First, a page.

We are also reminded that, ‘the universe is a living, creative, experimenting experience of discovering what’s possible at all levels of scale, from microbe to cosmos.’ Life’s natural tendency is to organise, and that act is an act of creating identity. Think about that for a moment. Think about its relevance in terms of the workplaces and jobs people have now. Think about it in terms of the identity of the teams and groups you meet or are part of. How much of the ability and opportunity to be creative and to develop identity do you think members of those groups have? And I wonder what impact this has on them? Does it impact on their belief in themselves? And the group as a whole? After-all, ‘belief is the place from which true change originates’.

In our workplaces we often strive to ‘be right’ but ‘there is no one answer that is right, but many answers that might work.’ This is something that is all too often forgotten. ‘Nature encourages wild self-expression as long as it doesn’t threaten the survival of the organism.’ I wonder how much better we might feel if this approach was applied in our workplaces?

The authors introduce us to the word, bricolage – the process of creating living things, which is a big difference to the analysis we so often use today, where our ‘analytic plans drive us only towards what we think we already know’. They also remind us that ‘in human attempts to construct functioning ecosystems, scientists cannot predict what will work.’ So why do we believe that in our living work systems we can predict and heavily plan for the future? The only thing we can know is that the system will seek stability. We really have little idea what that stability might look like.

They bring to our attention the importance of relationships. The more relationships, the more ‘expressions, more variety, more stability, more support’. ‘New relationships create new capacities.’ And don’t fall into the trap of wanting to be a traditional ‘niche’. ‘Life creates niches not to dominate, but to support. Symbiosis is the most favoured path for evolution. Niches are an example of symbiosis’. Support; don’t dominate! Remember that when we are stuck in a particular worldview we may explain the world of organising in terms of competition and used this to explain the behaviours that we see. It’s time to change those mental models so that seeing support and collaboration predominates over seeing competition and heroes. Understanding our relationships and interdependencies is far more powerful.

The authors talk about the importance of experimentation. Why do we insist on relying on others to give us ‘the answer’ rather than experimenting to see what works? Words and phrases like: experimentation, inquisitive, discovering, new possibilities, expand our thinking are all words and phrases that should be on the tip of our tongues. Sadly, they are not, as we all too easily forget that someone’s experiences can never provide models that will work exactly the same for us. I particularly love the reminder that, ‘fuzzy, messy, continuously exploring systems bent on discovering what works are far more practical and successful than our attempts at efficiency.’ If only we would just believe it! Make errors, learn more, repeat……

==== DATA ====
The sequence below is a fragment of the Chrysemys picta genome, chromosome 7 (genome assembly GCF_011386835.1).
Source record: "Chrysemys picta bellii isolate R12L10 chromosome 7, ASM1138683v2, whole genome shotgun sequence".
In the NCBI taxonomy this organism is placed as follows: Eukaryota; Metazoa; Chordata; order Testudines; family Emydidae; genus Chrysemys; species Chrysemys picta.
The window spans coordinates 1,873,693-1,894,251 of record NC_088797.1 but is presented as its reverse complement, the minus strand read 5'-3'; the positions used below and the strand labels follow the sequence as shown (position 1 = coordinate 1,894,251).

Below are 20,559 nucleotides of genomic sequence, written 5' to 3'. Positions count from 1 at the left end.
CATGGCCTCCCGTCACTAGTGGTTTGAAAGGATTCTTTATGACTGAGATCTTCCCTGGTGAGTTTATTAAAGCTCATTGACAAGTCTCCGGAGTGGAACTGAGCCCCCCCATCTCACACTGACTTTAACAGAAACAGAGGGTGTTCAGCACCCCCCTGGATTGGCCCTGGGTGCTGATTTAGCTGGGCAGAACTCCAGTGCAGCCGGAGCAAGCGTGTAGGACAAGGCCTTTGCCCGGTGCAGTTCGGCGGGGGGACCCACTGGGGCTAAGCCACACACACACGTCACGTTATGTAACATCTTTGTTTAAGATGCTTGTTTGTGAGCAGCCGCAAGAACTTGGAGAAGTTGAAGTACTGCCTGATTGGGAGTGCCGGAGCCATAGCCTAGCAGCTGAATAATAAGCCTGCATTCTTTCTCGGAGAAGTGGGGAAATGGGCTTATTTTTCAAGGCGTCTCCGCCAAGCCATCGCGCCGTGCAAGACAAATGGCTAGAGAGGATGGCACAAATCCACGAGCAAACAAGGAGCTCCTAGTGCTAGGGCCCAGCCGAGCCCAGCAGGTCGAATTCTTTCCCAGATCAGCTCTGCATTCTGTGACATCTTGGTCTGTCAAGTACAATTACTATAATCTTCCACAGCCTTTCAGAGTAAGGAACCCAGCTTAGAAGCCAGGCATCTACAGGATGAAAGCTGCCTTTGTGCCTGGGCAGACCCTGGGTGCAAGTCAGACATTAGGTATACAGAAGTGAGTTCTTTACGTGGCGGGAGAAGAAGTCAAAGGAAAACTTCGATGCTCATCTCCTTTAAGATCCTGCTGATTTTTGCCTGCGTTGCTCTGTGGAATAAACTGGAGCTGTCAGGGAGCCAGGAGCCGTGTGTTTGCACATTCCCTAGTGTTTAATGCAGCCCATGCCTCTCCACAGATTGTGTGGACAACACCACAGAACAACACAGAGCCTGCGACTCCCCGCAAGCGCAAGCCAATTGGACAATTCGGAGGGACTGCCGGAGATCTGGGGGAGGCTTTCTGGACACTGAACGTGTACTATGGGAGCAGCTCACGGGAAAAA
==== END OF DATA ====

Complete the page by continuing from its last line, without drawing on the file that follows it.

‘When individuals fail to experiment or when the system refuses their offers of new ideas, then the system becomes moribund. Without constant, interior change, it sinks into the death grip of equilibrium. It no longer participates in co-evolution. The system becomes vulnerable; its destruction is self-imposed’. You have been warned! Adaptation is key. Moving forward means sharing your information, linking with others and communicating and enabling your ability of self-organisation.

So, what are some of the lessons this book gives us?

  •  Change beliefs – support people in believing in themselves
  • Allow people to explore, to discover, to tinker, to fail, to experiment and to learn
  • Allow people to be part of creating the identity they carry around with them. ‘Every act of organising occurs around an identity. Every change occurs only if we identify with it.’ Identity is the most compelling organising energy available. ‘A healthy system uses its freedom to explore its identity’
  • Seek coherence – we can’t resolve organisational incoherence with training programmes about values, or with beautiful reports that explain the company’s way, or by the charisma of any leader. We can resolve it only with coherence – fundamental integrity about who we are’. ‘With coherence comes the capacity to create organisations that are both free and effective. They are effective because they support people’s abilities to self-organise. They are free because they know who they are’.